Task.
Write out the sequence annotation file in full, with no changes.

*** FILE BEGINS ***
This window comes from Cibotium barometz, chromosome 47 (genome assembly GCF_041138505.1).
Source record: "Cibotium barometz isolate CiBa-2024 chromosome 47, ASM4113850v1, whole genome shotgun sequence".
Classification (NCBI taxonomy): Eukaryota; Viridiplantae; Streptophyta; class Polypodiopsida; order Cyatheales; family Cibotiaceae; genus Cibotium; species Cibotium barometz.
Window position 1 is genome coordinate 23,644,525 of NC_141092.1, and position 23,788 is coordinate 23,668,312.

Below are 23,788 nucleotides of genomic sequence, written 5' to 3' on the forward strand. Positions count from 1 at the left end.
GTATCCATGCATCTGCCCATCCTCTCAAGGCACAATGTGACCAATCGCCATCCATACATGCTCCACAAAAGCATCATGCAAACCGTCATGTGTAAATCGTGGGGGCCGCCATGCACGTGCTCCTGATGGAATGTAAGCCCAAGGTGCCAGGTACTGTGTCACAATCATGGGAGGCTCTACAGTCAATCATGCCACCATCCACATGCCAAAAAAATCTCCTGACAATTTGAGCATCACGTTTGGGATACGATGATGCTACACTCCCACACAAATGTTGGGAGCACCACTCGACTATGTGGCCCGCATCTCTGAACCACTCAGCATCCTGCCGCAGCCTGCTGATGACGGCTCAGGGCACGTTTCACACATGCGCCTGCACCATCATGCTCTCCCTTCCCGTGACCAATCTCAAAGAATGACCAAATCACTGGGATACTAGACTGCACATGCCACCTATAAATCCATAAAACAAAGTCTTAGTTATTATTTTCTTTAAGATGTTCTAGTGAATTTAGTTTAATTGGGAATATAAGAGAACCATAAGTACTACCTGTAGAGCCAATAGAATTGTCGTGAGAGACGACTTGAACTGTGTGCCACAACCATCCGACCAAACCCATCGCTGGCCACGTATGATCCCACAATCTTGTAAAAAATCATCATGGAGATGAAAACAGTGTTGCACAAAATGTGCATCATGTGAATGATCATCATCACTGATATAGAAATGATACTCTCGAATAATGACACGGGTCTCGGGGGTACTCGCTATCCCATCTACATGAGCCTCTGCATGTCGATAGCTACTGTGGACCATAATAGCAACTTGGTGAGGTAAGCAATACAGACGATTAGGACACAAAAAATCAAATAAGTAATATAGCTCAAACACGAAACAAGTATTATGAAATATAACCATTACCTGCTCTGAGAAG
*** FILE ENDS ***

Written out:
This window comes from Cibotium barometz, chromosome 47 (genome assembly GCF_041138505.1).
Source record: "Cibotium barometz isolate CiBa-2024 chromosome 47, ASM4113850v1, whole genome shotgun sequence".
Classification (NCBI taxonomy): Eukaryota; Viridiplantae; Streptophyta; class Polypodiopsida; order Cyatheales; family Cibotiaceae; genus Cibotium; species Cibotium barometz.
Window position 1 is genome coordinate 23,644,525 of NC_141092.1, and position 23,788 is coordinate 23,668,312.

Below are 23,788 nucleotides of genomic sequence, written 5' to 3' on the forward strand. Positions count from 1 at the left end.
GTATCCATGCATCTGCCCATCCTCTCAAGGCACAATGTGACCAATCGCCATCCATACATGCTCCACAAAAGCATCATGCAAACCGTCATGTGTAAATCGTGGGGGCCGCCATGCACGTGCTCCTGATGGAATGTAAGCCCAAGGTGCCAGGTACTGTGTCACAATCATGGGAGGCTCTACAGTCAATCATGCCACCATCCACATGCCAAAAAAATCTCCTGACAATTTGAGCATCACGTTTGGGATACGATGATGCTACACTCCCACACAAATGTTGGGAGCACCACTCGACTATGTGGCCCGCATCTCTGAACCACTCAGCATCCTGCCGCAGCCTGCTGATGACGGCTCAGGGCACGTTTCACACATGCGCCTGCACCATCATGCTCTCCCTTCCCGTGACCAATCTCAAAGAATGACCAAATCACTGGGATACTAGACTGCACATGCCACCTATAAATCCATAAAACAAAGTCTTAGTTATTATTTTCTTTAAGATGTTCTAGTGAATTTAGTTTAATTGGGAATATAAGAGAACCATAAGTACTACCTGTAGAGCCAATAGAATTGTCGTGAGAGACGACTTGAACTGTGTGCCACAACCATCCGACCAAACCCATCGCTGGCCACGTATGATCCCACAATCTTGTAAAAAATCATCATGGAGATGAAAACAGTGTTGCACAAAATGTGCATCATGTGAATGATCATCATCACTGATATAGAAATGATACTCTCGAATAATGACACGGGTCTCGGGGGTACTCGCTATCCCATCTACATGAGCCTCTGCATGTCGATAGCTACTGTGGACCATAATAGCAACTTGGTGAGGTAAGCAATACAGACGATTAGGACACAAAAAATCAAATAAGTAATATAGCTCAAACACGAAACAAGTATTATGAAATATAACCATTACCTGCTCTGAGAAG